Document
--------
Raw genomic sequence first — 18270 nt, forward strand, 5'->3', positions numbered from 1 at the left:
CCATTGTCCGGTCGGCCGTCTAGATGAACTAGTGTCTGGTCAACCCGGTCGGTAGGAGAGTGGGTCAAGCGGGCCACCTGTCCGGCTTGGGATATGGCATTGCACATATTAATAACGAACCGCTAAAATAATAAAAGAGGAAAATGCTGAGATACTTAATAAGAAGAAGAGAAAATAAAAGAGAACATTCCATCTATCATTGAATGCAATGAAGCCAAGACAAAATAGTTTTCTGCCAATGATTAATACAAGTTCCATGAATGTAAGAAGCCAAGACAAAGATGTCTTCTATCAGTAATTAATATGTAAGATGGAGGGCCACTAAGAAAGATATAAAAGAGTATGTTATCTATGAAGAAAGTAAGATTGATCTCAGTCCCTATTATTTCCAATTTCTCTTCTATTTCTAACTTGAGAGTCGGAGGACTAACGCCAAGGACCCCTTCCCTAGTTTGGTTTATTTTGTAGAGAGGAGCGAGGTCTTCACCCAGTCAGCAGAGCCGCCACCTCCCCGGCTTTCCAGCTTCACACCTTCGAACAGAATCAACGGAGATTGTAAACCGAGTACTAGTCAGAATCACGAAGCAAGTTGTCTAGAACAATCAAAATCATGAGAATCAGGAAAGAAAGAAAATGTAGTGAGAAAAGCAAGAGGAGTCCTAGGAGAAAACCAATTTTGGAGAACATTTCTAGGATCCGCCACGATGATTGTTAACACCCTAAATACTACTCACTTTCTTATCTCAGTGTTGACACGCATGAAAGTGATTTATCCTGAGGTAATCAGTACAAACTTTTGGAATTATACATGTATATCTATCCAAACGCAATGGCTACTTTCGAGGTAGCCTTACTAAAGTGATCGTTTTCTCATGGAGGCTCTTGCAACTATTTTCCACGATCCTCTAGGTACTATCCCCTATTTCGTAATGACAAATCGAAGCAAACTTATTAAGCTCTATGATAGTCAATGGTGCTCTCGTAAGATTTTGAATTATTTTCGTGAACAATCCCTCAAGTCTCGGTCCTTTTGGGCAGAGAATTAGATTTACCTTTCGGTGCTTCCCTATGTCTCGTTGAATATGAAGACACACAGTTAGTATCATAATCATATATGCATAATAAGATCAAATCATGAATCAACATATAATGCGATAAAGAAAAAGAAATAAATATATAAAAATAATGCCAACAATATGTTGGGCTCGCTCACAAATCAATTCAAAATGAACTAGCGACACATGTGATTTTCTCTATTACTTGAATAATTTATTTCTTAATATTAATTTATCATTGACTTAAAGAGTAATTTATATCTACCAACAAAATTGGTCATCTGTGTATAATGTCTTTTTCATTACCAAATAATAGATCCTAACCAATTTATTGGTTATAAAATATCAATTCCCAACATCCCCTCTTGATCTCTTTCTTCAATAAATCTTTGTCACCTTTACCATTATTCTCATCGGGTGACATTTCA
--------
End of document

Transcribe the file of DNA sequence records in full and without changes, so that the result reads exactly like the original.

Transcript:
Raw genomic sequence first — 18270 nt, forward strand, 5'->3', positions numbered from 1 at the left:
CCATTGTCCGGTCGGCCGTCTAGATGAACTAGTGTCTGGTCAACCCGGTCGGTAGGAGAGTGGGTCAAGCGGGCCACCTGTCCGGCTTGGGATATGGCATTGCACATATTAATAACGAACCGCTAAAATAATAAAAGAGGAAAATGCTGAGATACTTAATAAGAAGAAGAGAAAATAAAAGAGAACATTCCATCTATCATTGAATGCAATGAAGCCAAGACAAAATAGTTTTCTGCCAATGATTAATACAAGTTCCATGAATGTAAGAAGCCAAGACAAAGATGTCTTCTATCAGTAATTAATATGTAAGATGGAGGGCCACTAAGAAAGATATAAAAGAGTATGTTATCTATGAAGAAAGTAAGATTGATCTCAGTCCCTATTATTTCCAATTTCTCTTCTATTTCTAACTTGAGAGTCGGAGGACTAACGCCAAGGACCCCTTCCCTAGTTTGGTTTATTTTGTAGAGAGGAGCGAGGTCTTCACCCAGTCAGCAGAGCCGCCACCTCCCCGGCTTTCCAGCTTCACACCTTCGAACAGAATCAACGGAGATTGTAAACCGAGTACTAGTCAGAATCACGAAGCAAGTTGTCTAGAACAATCAAAATCATGAGAATCAGGAAAGAAAGAAAATGTAGTGAGAAAAGCAAGAGGAGTCCTAGGAGAAAACCAATTTTGGAGAACATTTCTAGGATCCGCCACGATGATTGTTAACACCCTAAATACTACTCACTTTCTTATCTCAGTGTTGACACGCATGAAAGTGATTTATCCTGAGGTAATCAGTACAAACTTTTGGAATTATACATGTATATCTATCCAAACGCAATGGCTACTTTCGAGGTAGCCTTACTAAAGTGATCGTTTTCTCATGGAGGCTCTTGCAACTATTTTCCACGATCCTCTAGGTACTATCCCCTATTTCGTAATGACAAATCGAAGCAAACTTATTAAGCTCTATGATAGTCAATGGTGCTCTCGTAAGATTTTGAATTATTTTCGTGAACAATCCCTCAAGTCTCGGTCCTTTTGGGCAGAGAATTAGATTTACCTTTCGGTGCTTCCCTATGTCTCGTTGAATATGAAGACACACAGTTAGTATCATAATCATATATGCATAATAAGATCAAATCATGAATCAACATATAATGCGATAAAGAAAAAGAAATAAATATATAAAAATAATGCCAACAATATGTTGGGCTCGCTCACAAATCAATTCAAAATGAACTAGCGACACATGTGATTTTCTCTATTACTTGAATAATTTATTTCTTAATATTAATTTATCATTGACTTAAAGAGTAATTTATATCTACCAACAAAATTGGTCATCTGTGTATAATGTCTTTTTCATTACCAAATAATAGATCCTAACCAATTTATTGGTTATAAAATATCAATTCCCAACATCCCCTCTTGATCTCTTTCTTCAATAAATCTTTGTCACCTTTACCATTATTCTCATCGGGTGACATTTCA